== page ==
The Harvard Corporation announced it has confidence in Harvard President Claudine Gay, and that she will continue in her role following testimony she provided last week before Congress.
The statement of confidence from the Fellows of Harvard College came days after University of Pennsylvania President Liz Magill resigned. Gay, Magill and MIT President Sally Kornbluth went before the Republican-led Committee on Education and the Workforce last week on a hearing focused on how universities respond to incidents of antisemitism.
After the hearing, the committee said it is starting a formal investigation.
Answers given in Tuesday's hearing by the presidents of Harvard, the University of Pennsylvania and Massachusetts Institute of Technology angered some committee members, including Chair Virginia Foxx, R-North Carolina. What angered members the most was that the college presidents could not give a direct answer to whether calling for the genocide of Jews violated the schools' codes of conduct.
The nuanced answers appeared to anger Rep. Elise Stefanik, who asked whether someone had to actually commit genocide to be in violation of the rules.
"The testimony we received earlier this week from Presidents Gay, Magill, and Kornbluth about the responses of Harvard, UPenn, and MIT to the rampant antisemitism displayed on their campuses by students and faculty was absolutely unacceptable," Foxx said in a statement last week. "Committee members have deep concerns with their leadership and their failure to take steps to provide Jewish students the safe learning environment they are due under law."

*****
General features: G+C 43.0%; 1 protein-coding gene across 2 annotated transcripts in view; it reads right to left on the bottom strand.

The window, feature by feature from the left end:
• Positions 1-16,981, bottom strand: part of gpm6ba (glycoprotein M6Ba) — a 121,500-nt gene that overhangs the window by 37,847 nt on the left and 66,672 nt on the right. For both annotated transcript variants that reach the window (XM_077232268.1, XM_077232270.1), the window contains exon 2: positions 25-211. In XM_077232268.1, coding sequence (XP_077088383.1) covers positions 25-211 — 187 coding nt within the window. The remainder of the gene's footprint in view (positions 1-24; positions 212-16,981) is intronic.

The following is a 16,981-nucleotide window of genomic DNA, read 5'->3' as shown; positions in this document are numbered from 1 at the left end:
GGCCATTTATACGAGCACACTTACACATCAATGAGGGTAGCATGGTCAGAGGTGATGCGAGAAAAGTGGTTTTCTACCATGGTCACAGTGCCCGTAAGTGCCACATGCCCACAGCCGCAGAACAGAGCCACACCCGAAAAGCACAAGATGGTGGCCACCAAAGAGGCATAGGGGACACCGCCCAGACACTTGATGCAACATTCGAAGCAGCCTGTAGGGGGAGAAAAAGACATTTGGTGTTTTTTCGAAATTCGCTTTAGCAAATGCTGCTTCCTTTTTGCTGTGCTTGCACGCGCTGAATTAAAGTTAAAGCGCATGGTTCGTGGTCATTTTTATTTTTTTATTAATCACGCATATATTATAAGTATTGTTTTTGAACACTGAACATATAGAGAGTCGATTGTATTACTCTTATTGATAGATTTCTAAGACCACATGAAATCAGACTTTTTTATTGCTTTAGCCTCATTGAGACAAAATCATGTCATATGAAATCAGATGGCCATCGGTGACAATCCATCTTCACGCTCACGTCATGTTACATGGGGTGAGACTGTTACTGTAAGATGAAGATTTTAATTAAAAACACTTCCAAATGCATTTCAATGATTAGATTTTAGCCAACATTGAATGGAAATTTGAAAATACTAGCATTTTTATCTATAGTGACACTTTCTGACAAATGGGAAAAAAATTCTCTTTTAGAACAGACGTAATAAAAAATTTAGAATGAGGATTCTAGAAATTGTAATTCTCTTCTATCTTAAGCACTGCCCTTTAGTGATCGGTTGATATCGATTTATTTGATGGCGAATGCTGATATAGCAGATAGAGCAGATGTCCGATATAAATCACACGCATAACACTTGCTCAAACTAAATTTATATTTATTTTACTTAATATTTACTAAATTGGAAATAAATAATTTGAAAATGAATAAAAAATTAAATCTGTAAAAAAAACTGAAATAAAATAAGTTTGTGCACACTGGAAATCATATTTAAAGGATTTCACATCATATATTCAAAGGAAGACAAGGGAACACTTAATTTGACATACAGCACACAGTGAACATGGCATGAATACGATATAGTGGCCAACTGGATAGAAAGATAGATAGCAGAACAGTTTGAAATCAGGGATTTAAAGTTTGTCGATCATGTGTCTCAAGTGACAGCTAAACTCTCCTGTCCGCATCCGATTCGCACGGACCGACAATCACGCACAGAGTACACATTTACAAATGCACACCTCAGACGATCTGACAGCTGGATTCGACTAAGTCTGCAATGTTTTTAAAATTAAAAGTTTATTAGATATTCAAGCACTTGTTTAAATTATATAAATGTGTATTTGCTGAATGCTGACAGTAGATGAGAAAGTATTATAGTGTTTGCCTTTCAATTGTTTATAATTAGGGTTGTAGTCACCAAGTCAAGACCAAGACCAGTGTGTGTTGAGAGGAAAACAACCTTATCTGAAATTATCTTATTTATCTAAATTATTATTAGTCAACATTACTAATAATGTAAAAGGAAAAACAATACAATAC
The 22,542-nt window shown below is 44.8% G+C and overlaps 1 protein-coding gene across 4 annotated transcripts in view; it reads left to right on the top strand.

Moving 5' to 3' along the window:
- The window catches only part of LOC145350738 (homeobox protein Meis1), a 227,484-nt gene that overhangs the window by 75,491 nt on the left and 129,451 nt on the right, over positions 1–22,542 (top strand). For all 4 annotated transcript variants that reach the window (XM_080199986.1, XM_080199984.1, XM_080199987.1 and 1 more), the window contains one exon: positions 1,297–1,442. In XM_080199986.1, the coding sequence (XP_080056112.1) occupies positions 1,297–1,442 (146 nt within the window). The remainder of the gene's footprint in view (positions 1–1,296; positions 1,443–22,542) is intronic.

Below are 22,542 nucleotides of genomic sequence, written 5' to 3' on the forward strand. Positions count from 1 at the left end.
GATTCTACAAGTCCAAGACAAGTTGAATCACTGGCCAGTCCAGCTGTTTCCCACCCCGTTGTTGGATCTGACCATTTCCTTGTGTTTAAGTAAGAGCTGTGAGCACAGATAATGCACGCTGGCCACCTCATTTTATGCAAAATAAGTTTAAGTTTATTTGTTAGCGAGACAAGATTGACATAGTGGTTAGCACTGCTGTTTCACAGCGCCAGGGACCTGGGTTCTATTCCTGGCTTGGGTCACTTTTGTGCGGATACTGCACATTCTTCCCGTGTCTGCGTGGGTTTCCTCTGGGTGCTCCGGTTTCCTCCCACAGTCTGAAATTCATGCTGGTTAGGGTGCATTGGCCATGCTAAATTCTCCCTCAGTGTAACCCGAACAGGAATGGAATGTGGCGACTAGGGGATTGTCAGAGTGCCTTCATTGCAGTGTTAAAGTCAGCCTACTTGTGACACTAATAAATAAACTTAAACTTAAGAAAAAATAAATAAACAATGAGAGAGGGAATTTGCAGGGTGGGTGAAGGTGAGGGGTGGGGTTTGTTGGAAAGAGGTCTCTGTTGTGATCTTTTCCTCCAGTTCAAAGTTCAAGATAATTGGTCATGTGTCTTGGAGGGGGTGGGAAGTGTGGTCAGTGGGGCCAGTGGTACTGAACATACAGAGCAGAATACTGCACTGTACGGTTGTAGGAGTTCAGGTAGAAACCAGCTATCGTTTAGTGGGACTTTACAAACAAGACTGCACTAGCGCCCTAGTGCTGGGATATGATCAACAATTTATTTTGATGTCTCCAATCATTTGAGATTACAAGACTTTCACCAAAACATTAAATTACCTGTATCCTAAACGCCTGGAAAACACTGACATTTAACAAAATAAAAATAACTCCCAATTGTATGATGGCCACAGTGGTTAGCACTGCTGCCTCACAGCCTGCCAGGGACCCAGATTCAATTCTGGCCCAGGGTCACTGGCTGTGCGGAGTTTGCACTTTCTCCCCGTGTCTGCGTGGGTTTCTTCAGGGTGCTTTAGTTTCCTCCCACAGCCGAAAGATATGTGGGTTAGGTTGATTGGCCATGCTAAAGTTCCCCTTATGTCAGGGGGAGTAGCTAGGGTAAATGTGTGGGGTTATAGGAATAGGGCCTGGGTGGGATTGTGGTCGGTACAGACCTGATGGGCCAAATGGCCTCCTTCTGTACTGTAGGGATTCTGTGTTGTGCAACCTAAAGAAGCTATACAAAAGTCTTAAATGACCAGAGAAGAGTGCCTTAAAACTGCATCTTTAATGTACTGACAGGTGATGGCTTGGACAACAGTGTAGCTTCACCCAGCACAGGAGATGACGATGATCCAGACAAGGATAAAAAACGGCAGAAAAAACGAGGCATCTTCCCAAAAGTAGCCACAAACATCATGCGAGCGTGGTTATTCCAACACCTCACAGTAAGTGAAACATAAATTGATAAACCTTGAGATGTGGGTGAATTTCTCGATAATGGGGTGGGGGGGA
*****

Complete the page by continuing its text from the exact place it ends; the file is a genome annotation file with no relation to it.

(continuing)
While Penn seeks a new president, Harvard will continue operating with Gay at the helm.
Gay apologized for her comments and said in an interview with the Harvard Crimson, "I'm sorry," noting that her "words matter."
"Our extensive deliberations affirm our confidence that President Gay is the right leader to help our community heal and to address the very serious societal issues we are facing," said a statement from the Harvard Corporation. "So many people have suffered tremendous damage and pain because of Hamas’s brutal terrorist attack, and the University’s initial statement should have been an immediate, direct, and unequivocal condemnation. Calls for genocide are despicable and contrary to fundamental human values. President Gay has apologized for how she handled her congressional testimony and has committed to redoubling the University’s fight against antisemitism."
In late November, the Anti-Defamation League released results of a survey finding 73% of Jewish college students and 44% of non-Jewish students have experienced or witnessed antisemitism since the start of the school year. In a similar survey conducted in 2021, 32% of Jewish students said they had experienced antisemitism on college campuses.
Trending stories at Scrippsnews.com